For more than sixty years, New York City Center has hosted some of America’s, and the world’s, most amazing dance performers and musical theater productions. The entertainment center is a “people’s theater” dedicated to making the arts accessible to the broadest possible audience by creating a welcoming environment, offering subsidized ticket prices and engaging audiences with inspiring programming that reflects the eclecticism, energy and spirit of New York City.
In alignment with its mission to enhance the audience and artist experience, New York City Center initiated a comprehensive renovation project to bring back the beauty and charm of its landmark theater. The modernization and
restoration plans included a new lighted and heated marquee, plush new seating with expanded leg room and improved sightlines, vibrantly painted decorative wall murals, new carpeting, refurbished dressing rooms and a state-of-the-art
sprung stage floor. As part of the renovation, the center was challenged to improve the comfort of its performers on stage, as well as the audience. “We keep the auditorium at about 68 degrees and the stage at about 78 or warmer, which creates a natural convection current," said David Ward, New York City
Center, senior director of facilities and capital planning. “In the past, we’ve had some issues with drafts.”
The center sought to upgrade its HVAC systems and controls to improve energy efficiency and reliability, enhance air quality and increase comfort. Not wanting to lose a performance season, the project needed to adhere to a tight
schedule, working around already booked shows.
Building owners assembled a team of experts, including Ennead Architects; engineering firm, Cosentini Associates; general contractor, F.J. Sciame Construction Company; mechanical contractor, Knoller Company; and Trane, a world leader in HVAC systems and services. The group worked together to design and execute the renovation, with Trane providing guidance and assistance with equipment and controls. A schedule was developed, with the work planned in
two phases to ensure minimal disruption to the business.
Reducing energy consumption
A smaller, 100-ton chiller was added to work along with two previously installed 360-ton Trane CenTraVac™ chillers. To reduce energy consumption the new, smaller chiller is used for minimum consumption events, such as performances in the center’s small theaters. The larger chillers are used on hot days and during full-house, main-stage productions.
Controlling costs, ensuring comfort
Trane temperature and humidity sensors were installed to control operating mode set points to meet appropriate levels based on occupancy. Carbon dioxide sensors were added to existing Trane air handling units throughout the theater to optimize the amount of fresh air brought in for improved air quality and safety. Variable frequency drives control pump speed to reduce energy use, extend motor life and maximize occupant comfort.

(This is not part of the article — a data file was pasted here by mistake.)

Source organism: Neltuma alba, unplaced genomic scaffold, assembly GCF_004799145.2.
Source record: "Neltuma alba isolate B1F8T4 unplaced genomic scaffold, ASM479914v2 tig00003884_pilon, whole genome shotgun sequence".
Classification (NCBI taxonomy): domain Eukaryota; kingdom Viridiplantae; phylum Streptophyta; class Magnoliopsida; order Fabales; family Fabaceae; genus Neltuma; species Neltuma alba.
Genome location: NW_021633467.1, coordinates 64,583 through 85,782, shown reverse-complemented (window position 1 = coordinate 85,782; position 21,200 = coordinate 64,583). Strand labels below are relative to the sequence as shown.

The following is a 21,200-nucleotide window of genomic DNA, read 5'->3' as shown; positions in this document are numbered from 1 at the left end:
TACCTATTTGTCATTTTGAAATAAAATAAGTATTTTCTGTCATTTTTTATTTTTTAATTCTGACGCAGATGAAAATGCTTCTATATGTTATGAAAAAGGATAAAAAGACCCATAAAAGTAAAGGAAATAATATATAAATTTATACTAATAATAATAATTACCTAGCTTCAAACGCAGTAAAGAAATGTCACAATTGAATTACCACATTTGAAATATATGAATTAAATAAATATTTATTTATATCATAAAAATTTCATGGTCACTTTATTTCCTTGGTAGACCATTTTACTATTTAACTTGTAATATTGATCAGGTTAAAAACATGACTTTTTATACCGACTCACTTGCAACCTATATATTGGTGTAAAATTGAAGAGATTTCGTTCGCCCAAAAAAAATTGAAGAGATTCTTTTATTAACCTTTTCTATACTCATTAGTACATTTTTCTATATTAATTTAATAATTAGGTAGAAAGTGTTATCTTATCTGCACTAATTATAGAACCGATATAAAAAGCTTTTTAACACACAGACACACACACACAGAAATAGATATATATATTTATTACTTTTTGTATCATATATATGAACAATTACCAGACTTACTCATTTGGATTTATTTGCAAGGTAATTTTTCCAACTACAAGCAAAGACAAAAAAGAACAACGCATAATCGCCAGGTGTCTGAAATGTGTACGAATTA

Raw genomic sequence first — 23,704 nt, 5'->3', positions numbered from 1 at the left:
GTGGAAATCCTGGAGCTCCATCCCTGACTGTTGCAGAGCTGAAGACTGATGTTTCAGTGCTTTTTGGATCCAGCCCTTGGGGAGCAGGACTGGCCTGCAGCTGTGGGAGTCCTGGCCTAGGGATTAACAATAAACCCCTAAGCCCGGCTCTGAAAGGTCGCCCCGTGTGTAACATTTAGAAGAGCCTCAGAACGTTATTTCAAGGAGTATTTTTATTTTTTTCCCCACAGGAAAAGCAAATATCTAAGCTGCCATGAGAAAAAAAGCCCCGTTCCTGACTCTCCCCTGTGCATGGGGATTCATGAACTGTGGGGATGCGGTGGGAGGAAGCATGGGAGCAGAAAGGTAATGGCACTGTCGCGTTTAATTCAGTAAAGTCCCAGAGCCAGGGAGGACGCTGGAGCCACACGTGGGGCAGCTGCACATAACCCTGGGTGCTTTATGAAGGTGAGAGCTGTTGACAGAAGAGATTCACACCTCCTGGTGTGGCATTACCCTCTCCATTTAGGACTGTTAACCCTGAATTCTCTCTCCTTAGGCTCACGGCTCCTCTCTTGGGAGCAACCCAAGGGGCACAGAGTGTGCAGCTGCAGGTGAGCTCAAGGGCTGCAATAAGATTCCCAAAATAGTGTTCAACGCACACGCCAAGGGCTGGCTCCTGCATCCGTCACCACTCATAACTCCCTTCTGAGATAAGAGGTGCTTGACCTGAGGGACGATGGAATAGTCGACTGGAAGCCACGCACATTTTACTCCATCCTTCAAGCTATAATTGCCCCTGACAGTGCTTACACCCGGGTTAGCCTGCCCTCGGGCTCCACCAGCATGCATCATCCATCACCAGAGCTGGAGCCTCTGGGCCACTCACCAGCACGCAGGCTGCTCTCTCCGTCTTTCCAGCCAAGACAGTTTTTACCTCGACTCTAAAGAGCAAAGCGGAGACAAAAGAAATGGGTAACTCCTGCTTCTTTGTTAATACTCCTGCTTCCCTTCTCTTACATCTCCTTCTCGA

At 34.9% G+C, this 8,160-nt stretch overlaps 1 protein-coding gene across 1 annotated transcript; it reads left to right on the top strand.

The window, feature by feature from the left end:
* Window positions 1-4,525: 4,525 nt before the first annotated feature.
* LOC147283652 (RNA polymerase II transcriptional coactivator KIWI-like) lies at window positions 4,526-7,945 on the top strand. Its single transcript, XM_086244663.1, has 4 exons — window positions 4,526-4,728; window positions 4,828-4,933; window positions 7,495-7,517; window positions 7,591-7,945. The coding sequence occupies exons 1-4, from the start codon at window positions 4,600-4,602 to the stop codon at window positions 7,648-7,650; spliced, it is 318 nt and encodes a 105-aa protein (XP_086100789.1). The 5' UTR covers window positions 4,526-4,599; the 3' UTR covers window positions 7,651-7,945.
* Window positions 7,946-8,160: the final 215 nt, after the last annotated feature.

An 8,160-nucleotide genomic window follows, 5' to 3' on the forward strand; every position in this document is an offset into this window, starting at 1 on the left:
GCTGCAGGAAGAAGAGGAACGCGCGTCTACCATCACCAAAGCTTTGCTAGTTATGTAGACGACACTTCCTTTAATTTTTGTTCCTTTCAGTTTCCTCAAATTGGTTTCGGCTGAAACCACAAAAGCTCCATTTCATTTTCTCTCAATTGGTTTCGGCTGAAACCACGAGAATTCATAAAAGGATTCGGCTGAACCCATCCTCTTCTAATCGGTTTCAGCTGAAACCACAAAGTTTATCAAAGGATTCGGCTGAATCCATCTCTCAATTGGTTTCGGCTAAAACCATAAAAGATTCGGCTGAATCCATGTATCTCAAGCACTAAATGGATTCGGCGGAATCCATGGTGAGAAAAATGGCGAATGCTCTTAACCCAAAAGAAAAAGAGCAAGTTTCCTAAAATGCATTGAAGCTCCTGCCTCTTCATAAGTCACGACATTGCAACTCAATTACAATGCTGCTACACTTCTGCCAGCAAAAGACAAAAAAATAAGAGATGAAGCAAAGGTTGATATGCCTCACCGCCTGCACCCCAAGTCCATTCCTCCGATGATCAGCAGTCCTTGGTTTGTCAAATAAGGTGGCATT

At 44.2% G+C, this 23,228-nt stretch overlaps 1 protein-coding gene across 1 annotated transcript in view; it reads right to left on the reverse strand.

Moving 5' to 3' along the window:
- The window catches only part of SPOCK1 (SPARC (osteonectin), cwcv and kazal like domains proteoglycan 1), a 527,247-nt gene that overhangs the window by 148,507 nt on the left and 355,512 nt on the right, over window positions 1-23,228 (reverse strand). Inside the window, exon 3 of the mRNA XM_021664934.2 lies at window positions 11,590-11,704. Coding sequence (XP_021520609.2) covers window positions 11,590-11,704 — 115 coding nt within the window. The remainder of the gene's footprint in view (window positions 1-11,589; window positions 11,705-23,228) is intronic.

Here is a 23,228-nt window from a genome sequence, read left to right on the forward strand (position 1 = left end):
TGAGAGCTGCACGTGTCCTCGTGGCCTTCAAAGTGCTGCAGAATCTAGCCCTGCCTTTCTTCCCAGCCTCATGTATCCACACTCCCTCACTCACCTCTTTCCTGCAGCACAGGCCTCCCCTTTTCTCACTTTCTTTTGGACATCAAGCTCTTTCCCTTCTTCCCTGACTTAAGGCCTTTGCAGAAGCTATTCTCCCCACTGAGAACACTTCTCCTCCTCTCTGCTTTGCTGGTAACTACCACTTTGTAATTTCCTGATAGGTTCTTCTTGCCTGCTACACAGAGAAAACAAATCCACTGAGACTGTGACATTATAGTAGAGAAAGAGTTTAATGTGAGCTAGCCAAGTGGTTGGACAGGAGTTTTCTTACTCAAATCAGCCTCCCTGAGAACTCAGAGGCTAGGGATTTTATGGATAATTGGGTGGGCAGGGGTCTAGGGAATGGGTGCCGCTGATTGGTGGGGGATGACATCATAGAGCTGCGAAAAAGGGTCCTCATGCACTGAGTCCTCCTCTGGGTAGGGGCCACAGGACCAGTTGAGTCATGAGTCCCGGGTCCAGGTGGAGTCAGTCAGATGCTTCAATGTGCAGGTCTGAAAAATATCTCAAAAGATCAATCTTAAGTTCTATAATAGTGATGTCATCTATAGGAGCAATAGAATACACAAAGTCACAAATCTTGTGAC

The theater’s existing Trane Tracer Summit® building automation system (BAS) was upgraded to expand the capacity and control of the theater’s HVAC systems to maximize building performance. The BAS allows the operator to monitor and control equipment to increase energy efficiency and enables the building engineer to switch back and forth between the large and small chillers, depending on consumption needs. Building owners employ chiller tower optimization through the use of the Trane Tracer Summit Chiller Plant Manager system, sequencing chiller set points to reduce energy consumption. The BAS allows the center to take advantage of airside control strategies to adjust airflow for occupancy levels.
“Audiences want to have it cool and dancers want it very warm for their muscles,” said Ward. “Of course the auditorium and stage are connected, but nonetheless we try to control them as if they were completely separate rooms. We’ve largely been able to overcome problems by adjusting fan speeds and air supply, so it almost creates an air curtain. We have so many different requirements, but once we set up basic parameters for a particular performance type and audience size, the BAS runs automatically.”
Renovations at the New York City Center have restored the beauty of the historic theater and created a healthier, more energy efficient environment. The improvements have resulted in an estimated annual energy savings of 6,489
million BTUs and have helped to achieve a Silver LEED (Leadership in Energy and Environmental Design) rating. LEED is the nationally accepted benchmark for the design, construction and operation of high-performance, environmentally conscious buildings.
The dancers performing on stage and the patrons viewing the shows are now both more comfortable. New York City Center is pleased to welcome upcoming events to its renovated venue, including the return of the New York City Opera
Company, which had its start there in the 1940s.
“In the past year, we have had almost zero performer and audience complaints,” said Ward. “It’s pretty amazing. No more drafts!”
New York City Center includes a 2,257-seat auditorium, two small theaters, four rehearsal studios and a twelve-story office tower.